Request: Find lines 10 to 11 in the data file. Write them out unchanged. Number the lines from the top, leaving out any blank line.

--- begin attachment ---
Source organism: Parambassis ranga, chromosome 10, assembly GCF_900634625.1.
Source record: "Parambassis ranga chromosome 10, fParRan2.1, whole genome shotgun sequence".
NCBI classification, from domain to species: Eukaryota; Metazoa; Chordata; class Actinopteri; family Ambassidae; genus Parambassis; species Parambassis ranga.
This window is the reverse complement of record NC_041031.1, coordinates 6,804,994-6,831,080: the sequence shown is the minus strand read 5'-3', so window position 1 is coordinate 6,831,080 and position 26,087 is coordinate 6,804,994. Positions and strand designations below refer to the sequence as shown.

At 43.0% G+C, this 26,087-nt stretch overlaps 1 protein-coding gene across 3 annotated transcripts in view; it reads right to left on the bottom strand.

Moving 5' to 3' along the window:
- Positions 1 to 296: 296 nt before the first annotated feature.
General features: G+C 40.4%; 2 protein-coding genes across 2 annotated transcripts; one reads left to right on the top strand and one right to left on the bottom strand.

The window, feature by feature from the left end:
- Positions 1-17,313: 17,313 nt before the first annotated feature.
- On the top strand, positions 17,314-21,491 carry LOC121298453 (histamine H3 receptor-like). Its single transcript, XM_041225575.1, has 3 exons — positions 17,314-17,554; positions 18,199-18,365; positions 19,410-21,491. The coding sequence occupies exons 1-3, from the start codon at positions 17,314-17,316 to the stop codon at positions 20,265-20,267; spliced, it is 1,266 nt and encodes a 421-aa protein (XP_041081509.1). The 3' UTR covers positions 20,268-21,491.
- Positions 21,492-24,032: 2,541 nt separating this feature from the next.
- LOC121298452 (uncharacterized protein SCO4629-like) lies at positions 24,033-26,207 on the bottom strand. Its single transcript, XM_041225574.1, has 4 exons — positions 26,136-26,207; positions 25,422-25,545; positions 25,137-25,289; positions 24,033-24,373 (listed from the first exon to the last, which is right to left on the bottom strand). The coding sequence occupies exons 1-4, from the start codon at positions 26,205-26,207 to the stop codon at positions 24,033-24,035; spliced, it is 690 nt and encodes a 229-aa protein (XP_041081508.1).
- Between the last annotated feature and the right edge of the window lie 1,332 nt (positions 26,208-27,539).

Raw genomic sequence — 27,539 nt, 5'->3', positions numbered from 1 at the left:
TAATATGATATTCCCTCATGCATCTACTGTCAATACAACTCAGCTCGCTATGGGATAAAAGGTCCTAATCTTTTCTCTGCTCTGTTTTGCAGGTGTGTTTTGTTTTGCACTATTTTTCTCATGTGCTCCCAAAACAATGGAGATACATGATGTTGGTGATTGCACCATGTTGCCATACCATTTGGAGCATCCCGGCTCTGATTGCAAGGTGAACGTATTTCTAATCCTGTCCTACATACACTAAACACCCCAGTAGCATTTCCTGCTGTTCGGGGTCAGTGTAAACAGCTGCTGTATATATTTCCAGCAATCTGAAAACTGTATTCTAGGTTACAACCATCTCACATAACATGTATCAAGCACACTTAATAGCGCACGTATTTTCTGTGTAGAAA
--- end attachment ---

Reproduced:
- Positions 1-17,313: 17,313 nt before the first annotated feature.
- On the top strand, positions 17,314-21,491 carry LOC121298453 (histamine H3 receptor-like). Its single transcript, XM_041225575.1, has 3 exons — positions 17,314-17,554; positions 18,199-18,365; positions 19,410-21,491. The coding sequence occupies exons 1-3, from the start codon at positions 17,314-17,316 to the stop codon at positions 20,265-20,267; spliced, it is 1,266 nt and encodes a 421-aa protein (XP_041081509.1). The 3' UTR covers positions 20,268-21,491.